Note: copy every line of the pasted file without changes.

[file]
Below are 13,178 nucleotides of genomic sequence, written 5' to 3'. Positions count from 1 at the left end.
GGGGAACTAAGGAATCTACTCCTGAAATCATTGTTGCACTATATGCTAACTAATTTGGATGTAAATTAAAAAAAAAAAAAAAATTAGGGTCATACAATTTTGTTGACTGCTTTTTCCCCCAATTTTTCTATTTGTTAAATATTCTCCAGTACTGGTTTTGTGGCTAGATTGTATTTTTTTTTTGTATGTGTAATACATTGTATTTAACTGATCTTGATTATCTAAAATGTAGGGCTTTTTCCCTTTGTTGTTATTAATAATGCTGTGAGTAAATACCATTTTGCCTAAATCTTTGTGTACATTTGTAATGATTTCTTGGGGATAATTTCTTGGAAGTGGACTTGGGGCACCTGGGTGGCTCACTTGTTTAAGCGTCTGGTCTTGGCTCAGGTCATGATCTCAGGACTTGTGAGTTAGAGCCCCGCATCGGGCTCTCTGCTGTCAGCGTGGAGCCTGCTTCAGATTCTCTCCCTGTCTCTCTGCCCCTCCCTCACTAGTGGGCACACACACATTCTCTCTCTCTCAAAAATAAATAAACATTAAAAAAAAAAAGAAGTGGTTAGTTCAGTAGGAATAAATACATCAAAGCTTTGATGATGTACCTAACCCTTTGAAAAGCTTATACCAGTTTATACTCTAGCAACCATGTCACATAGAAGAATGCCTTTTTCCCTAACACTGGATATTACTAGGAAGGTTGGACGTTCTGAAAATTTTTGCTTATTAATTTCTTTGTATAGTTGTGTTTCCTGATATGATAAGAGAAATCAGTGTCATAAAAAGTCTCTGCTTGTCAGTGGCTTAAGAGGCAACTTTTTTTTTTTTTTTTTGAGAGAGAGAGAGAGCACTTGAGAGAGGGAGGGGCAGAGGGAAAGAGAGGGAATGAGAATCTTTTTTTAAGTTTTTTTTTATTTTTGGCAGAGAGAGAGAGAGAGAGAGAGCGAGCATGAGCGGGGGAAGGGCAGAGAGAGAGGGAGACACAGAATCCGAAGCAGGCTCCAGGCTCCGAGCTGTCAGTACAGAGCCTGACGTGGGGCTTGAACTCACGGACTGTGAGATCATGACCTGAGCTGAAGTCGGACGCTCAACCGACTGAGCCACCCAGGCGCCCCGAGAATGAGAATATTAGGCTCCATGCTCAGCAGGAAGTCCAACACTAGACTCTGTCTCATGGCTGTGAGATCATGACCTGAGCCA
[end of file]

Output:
Below are 13,178 nucleotides of genomic sequence, written 5' to 3'. Positions count from 1 at the left end.
GGGGAACTAAGGAATCTACTCCTGAAATCATTGTTGCACTATATGCTAACTAATTTGGATGTAAATTAAAAAAAAAAAAAAAATTAGGGTCATACAATTTTGTTGACTGCTTTTTCCCCCAATTTTTCTATTTGTTAAATATTCTCCAGTACTGGTTTTGTGGCTAGATTGTATTTTTTTTTTGTATGTGTAATACATTGTATTTAACTGATCTTGATTATCTAAAATGTAGGGCTTTTTCCCTTTGTTGTTATTAATAATGCTGTGAGTAAATACCATTTTGCCTAAATCTTTGTGTACATTTGTAATGATTTCTTGGGGATAATTTCTTGGAAGTGGACTTGGGGCACCTGGGTGGCTCACTTGTTTAAGCGTCTGGTCTTGGCTCAGGTCATGATCTCAGGACTTGTGAGTTAGAGCCCCGCATCGGGCTCTCTGCTGTCAGCGTGGAGCCTGCTTCAGATTCTCTCCCTGTCTCTCTGCCCCTCCCTCACTAGTGGGCACACACACATTCTCTCTCTCTCAAAAATAAATAAACATTAAAAAAAAAAAGAAGTGGTTAGTTCAGTAGGAATAAATACATCAAAGCTTTGATGATGTACCTAACCCTTTGAAAAGCTTATACCAGTTTATACTCTAGCAACCATGTCACATAGAAGAATGCCTTTTTCCCTAACACTGGATATTACTAGGAAGGTTGGACGTTCTGAAAATTTTTGCTTATTAATTTCTTTGTATAGTTGTGTTTCCTGATATGATAAGAGAAATCAGTGTCATAAAAAGTCTCTGCTTGTCAGTGGCTTAAGAGGCAACTTTTTTTTTTTTTTTTTGAGAGAGAGAGAGAGCACTTGAGAGAGGGAGGGGCAGAGGGAAAGAGAGGGAATGAGAATCTTTTTTTAAGTTTTTTTTTATTTTTGGCAGAGAGAGAGAGAGAGAGAGAGCGAGCATGAGCGGGGGAAGGGCAGAGAGAGAGGGAGACACAGAATCCGAAGCAGGCTCCAGGCTCCGAGCTGTCAGTACAGAGCCTGACGTGGGGCTTGAACTCACGGACTGTGAGATCATGACCTGAGCTGAAGTCGGACGCTCAACCGACTGAGCCACCCAGGCGCCCCGAGAATGAGAATATTAGGCTCCATGCTCAGCAGGAAGTCCAACACTAGACTCTGTCTCATGGCTGTGAGATCATGACCTGAGCCA